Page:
simply joyous to see so many members of our History
Group join our first Zoom meeting. I felt heartened
that we were able to be together, albeit at a distance
and on a screen.
It was a
first on several fronts, not least the first time we
have been able to
share each other’s company in a year; the first
time we entered into this new format called Zoom, with
Neil Storey who spoke at our first meeting some 10
years ago. So
it was fitting to invite Neil to present our first
Zoom meeting for members.
introduced Neil, thanking Ann and Peter for organising
the evening. After a patient wait we sat back and
watched and listened.
civil war of 1936-1939 was supported by various
countries and Claude Bowers, the US Ambassador to
Spain during this time, called it “A dress rehearsal
for World War Two”.
This was the start of Neil’s journey, taking us
with him through those difficult years along our
crisis of 1938 encouraged local communities to come
trenches were dug in villages. Martham had
its own trenches
dug in the playing fields of the local school. Courses for
managing poison gas attacks were carried out by St.
John Ambulance and the Red Cross. Stanley
Baldwin, the prime minister of the day, took the
decision to start anti-aircraft training. The Norfolk
Regiment became the Royal Norfolk Regiment in 1935;
they raised seven active service battalions. Over 2,000
soldiers were lost during the following 5 years.
from the Lincolnshire coast to London was seen as
vulnerable to invasion from the sea. Training
camps were set up: Neil showed us photos of the camp
in the Weybourne area in 1939 with mostly bell tents
and no permanent buildings. The
weather in summer 1939 was terrible.
The last few
months of 1939 and the first few of 1940 was known as
the ‘Phoney War’ because it seemed far away in another
land, but reminders like the blackout, rationing and
preparations for war were clear to see.
On the 2nd
June 1940 we saw a picture of Vauxhall Station in
Great Yarmouth, with parents waving to trains carrying
children being evacuated to safer places. On this day
over 47,000 children were evacuated from 18 East Coast
towns on 97 special trains. Evacuees,
some from London, were billeted in Martham.
coastline 50 Trinity light ships patrolled the sea,
the fishing fleet was suspended and many trawlers were
requisitioned to war duties. Lifeboats also helped in
rescue missions. The Air Sea Rescue Service provided
four high speed gun boats which were stationed at
Great Yarmouth. The
beaches were restricted areas as they became mined. There were
however other areas of the beaches where the public
piers were seen as possible invasion landmarks. The centre
portions of both Cromer and Great Yarmouth’s Britannia
piers were blown up to create anti-invasion barriers. In Yarmouth,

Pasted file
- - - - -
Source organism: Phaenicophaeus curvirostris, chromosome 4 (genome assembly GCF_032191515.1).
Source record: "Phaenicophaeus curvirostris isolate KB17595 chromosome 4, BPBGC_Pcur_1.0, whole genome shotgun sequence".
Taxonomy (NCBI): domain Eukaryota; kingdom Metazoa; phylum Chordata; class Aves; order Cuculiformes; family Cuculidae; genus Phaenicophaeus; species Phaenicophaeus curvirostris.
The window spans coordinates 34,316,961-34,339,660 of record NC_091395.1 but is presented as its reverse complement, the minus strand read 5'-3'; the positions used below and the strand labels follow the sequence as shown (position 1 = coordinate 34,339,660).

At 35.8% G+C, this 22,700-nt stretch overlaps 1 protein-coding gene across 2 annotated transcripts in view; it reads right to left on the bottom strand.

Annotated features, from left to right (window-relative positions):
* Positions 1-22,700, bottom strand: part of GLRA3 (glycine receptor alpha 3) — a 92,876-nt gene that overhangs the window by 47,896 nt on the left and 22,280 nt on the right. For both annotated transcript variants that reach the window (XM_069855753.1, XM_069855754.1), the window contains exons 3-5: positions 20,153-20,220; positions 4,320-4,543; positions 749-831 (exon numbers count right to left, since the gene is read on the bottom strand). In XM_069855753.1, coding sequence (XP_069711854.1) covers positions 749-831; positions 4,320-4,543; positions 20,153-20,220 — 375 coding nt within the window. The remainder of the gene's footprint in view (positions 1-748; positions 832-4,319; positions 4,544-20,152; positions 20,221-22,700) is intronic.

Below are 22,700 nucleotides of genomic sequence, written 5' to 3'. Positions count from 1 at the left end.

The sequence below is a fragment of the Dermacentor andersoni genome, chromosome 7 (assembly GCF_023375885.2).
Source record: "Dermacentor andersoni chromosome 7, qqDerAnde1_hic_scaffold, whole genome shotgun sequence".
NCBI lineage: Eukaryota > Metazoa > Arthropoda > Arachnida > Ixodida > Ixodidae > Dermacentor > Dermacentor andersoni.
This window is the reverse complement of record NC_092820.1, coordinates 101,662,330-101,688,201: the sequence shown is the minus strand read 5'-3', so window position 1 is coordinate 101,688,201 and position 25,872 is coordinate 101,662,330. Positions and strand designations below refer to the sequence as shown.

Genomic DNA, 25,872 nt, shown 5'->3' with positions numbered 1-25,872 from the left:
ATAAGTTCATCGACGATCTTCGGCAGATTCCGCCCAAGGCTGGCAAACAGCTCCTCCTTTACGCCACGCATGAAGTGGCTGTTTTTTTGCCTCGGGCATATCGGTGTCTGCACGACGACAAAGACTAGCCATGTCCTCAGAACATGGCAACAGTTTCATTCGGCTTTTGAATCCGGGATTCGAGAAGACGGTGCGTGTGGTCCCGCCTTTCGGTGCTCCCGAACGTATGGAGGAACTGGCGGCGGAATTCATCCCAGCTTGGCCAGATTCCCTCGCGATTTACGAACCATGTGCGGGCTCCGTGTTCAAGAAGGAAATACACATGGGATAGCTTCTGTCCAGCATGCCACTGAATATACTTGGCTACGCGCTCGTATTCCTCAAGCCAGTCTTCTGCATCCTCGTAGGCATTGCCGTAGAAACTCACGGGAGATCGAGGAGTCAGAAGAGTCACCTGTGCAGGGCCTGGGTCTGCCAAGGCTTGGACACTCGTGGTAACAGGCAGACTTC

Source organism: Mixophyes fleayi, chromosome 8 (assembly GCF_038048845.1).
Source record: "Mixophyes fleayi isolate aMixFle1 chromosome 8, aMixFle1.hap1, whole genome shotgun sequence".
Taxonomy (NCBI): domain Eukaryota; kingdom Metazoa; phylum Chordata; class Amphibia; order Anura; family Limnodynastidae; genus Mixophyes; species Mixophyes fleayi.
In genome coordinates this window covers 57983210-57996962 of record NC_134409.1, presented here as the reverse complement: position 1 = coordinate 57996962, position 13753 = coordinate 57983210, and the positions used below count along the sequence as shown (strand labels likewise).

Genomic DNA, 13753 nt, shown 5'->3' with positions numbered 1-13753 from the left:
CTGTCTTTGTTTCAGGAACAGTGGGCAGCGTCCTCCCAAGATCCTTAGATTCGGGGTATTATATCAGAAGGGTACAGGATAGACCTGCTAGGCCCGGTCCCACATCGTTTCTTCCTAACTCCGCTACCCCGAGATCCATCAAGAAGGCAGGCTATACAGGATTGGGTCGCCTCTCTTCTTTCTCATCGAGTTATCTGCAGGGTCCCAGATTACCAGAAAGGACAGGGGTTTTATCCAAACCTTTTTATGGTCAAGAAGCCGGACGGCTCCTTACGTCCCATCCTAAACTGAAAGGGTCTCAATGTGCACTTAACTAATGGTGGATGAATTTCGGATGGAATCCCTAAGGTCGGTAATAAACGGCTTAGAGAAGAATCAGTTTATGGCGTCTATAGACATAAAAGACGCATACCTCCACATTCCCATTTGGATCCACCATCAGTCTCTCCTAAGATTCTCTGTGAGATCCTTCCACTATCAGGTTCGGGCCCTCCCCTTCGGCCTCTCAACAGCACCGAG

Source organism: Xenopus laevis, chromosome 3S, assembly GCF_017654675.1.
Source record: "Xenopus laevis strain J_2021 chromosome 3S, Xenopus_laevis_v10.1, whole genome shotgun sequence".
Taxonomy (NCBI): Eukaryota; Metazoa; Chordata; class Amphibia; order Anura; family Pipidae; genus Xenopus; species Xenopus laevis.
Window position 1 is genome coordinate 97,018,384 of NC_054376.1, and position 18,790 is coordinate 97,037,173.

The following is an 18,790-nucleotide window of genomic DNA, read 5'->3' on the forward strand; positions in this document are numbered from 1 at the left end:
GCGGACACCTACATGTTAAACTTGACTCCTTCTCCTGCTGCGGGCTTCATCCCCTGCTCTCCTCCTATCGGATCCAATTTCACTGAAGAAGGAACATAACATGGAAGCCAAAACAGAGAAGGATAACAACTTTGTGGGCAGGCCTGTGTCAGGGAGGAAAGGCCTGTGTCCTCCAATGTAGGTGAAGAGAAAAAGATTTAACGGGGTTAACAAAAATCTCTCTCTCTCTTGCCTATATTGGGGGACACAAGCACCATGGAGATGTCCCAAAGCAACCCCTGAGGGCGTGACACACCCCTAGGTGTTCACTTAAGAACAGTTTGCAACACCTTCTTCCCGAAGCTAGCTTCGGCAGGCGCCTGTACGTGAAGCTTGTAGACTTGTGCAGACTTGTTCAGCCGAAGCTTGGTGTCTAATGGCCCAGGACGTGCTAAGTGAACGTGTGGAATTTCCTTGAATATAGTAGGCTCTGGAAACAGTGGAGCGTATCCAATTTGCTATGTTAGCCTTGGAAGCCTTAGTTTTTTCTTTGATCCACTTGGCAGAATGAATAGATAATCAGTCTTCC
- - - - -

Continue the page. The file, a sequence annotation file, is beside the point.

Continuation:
the revolving tower dating to 1897, just north of
Britannia pier and standing 150ft tall, was seen as a
landmark for enemy aircraft. It was
demolished and used for scrap to assist the war
We looked at
pictures showing roads barricaded with blocks of
concrete and barbed wire. Herring
Barrels loaded with concrete blocked all roads leading
to the seafront in Great Yarmouth. Pill boxes
came into their own once again and many more were
constructed, mostly hexagonal in shape along the coast
and inland; these supported gun emplacements which
were strategically placed up and down the coast. In Yarmouth
three gun batteries were built, the northern battery
stood at the junction of Jelicoe Road and North Drive,
the second at the harbour mouth, the third on
These sites held a combination of searchlights
and a selection of various light weapons.
1940 a national force known as the Local Defence
Volunteers were formed; they later became known as the
Home Guard. King
George V1 visited the area in 1941 inspecting the
Royal Norfolk battalions billeted at Yarmouth race
course, and locally based WRNS were also inspected.
depth of feeling Neil told of the horrors which were
about to bear down on the East coast. As the
threat of land invasion receded, air attacks now
Neil explained the main types of bombs used by
the Luftwaffe. High explosive bombs contained 50 to
500 kilograms of explosive. Incendiary
bombs, weighing 21 pounds and only 18” long, were
dropped from various sized containers, each with an
average content of 72 bombs.
started during the summer of 1940. The heaviest
bombing took place in Great Yarmouth in 1941 when over
7,000 incendiary bombs and 800 high explosives were
dropped on the town that year, with the loss of 109
lives and most of the old town destroyed. Both Cromer
and Lowestoft were bombed but Great Yarmouth was the
most bombed coastal town in the country during WW2. In June 1942
incendiary bombs fell on St. Nicholas Church: “Flames
leaped from the roof, the steeple fell, windows shone
red with flames”.
eloquently recalled the story of Sefton House on North
Drive, now the Burlington Palm Hotel. The Auxiliary
Territorial Service were billeted here and 30 girls
had just come back from exercise. At 8.45am on
the 11th May 1943 out of the sun and
through the mist Sefton House took a direct hit
killing 26 ATS girls.
1944 the Home Guard was ordered to stand down and in
September 1945 the war was finally over.
ended with a question and answer session. Neil
mentioned our Martham Stories which is an oral history
of Martham filmed some years ago. Here there
are memories of the war years. Just search
Stories: they are on U Tube and mentioned with a
On behalf of
the Committee, we hope you enjoyed the evening,
trusting in the fullness of time we will be able to
meet in person once again.